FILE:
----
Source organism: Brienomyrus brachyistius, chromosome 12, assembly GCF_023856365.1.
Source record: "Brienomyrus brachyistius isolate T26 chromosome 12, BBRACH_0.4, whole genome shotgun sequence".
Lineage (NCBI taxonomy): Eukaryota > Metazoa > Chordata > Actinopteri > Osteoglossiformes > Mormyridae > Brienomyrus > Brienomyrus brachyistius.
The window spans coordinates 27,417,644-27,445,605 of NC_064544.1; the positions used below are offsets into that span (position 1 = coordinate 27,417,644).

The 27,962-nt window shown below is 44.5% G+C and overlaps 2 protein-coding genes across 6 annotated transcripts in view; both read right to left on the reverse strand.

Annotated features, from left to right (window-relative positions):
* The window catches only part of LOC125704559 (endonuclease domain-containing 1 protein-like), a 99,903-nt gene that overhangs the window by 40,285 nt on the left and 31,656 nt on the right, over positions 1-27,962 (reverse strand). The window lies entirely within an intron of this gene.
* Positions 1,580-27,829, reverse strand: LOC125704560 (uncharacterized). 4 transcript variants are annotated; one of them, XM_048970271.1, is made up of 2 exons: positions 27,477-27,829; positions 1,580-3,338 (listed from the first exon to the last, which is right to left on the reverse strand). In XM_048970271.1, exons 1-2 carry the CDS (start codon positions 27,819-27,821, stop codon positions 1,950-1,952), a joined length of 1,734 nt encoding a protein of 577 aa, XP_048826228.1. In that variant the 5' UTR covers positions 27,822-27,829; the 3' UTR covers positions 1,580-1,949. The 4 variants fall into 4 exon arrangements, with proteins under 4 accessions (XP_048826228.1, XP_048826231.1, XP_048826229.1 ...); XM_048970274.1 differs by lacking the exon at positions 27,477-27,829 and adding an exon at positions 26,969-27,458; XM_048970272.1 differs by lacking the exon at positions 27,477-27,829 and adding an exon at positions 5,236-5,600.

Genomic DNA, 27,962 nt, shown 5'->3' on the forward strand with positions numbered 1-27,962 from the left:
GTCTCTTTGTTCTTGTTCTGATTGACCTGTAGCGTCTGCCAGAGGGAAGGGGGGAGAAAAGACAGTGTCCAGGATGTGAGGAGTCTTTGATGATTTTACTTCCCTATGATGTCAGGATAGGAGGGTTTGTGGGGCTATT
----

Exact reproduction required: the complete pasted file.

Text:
Source organism: Brienomyrus brachyistius, chromosome 12, assembly GCF_023856365.1.
Source record: "Brienomyrus brachyistius isolate T26 chromosome 12, BBRACH_0.4, whole genome shotgun sequence".
Lineage (NCBI taxonomy): Eukaryota > Metazoa > Chordata > Actinopteri > Osteoglossiformes > Mormyridae > Brienomyrus > Brienomyrus brachyistius.
The window spans coordinates 27,417,644-27,445,605 of NC_064544.1; the positions used below are offsets into that span (position 1 = coordinate 27,417,644).

The 27,962-nt window shown below is 44.5% G+C and overlaps 2 protein-coding genes across 6 annotated transcripts in view; both read right to left on the reverse strand.

Annotated features, from left to right (window-relative positions):
* The window catches only part of LOC125704559 (endonuclease domain-containing 1 protein-like), a 99,903-nt gene that overhangs the window by 40,285 nt on the left and 31,656 nt on the right, over positions 1-27,962 (reverse strand). The window lies entirely within an intron of this gene.
* Positions 1,580-27,829, reverse strand: LOC125704560 (uncharacterized). 4 transcript variants are annotated; one of them, XM_048970271.1, is made up of 2 exons: positions 27,477-27,829; positions 1,580-3,338 (listed from the first exon to the last, which is right to left on the reverse strand). In XM_048970271.1, exons 1-2 carry the CDS (start codon positions 27,819-27,821, stop codon positions 1,950-1,952), a joined length of 1,734 nt encoding a protein of 577 aa, XP_048826228.1. In that variant the 5' UTR covers positions 27,822-27,829; the 3' UTR covers positions 1,580-1,949. The 4 variants fall into 4 exon arrangements, with proteins under 4 accessions (XP_048826228.1, XP_048826231.1, XP_048826229.1 ...); XM_048970274.1 differs by lacking the exon at positions 27,477-27,829 and adding an exon at positions 26,969-27,458; XM_048970272.1 differs by lacking the exon at positions 27,477-27,829 and adding an exon at positions 5,236-5,600.

Genomic DNA, 27,962 nt, shown 5'->3' on the forward strand with positions numbered 1-27,962 from the left:
GTCTCTTTGTTCTTGTTCTGATTGACCTGTAGCGTCTGCCAGAGGGAAGGGGGGAGAAAAGACAGTGTCCAGGATGTGAGGAGTCTTTGATGATTTTACTTCCCTATGATGTCAGGATAGGAGGGTTTGTGGGGCTATT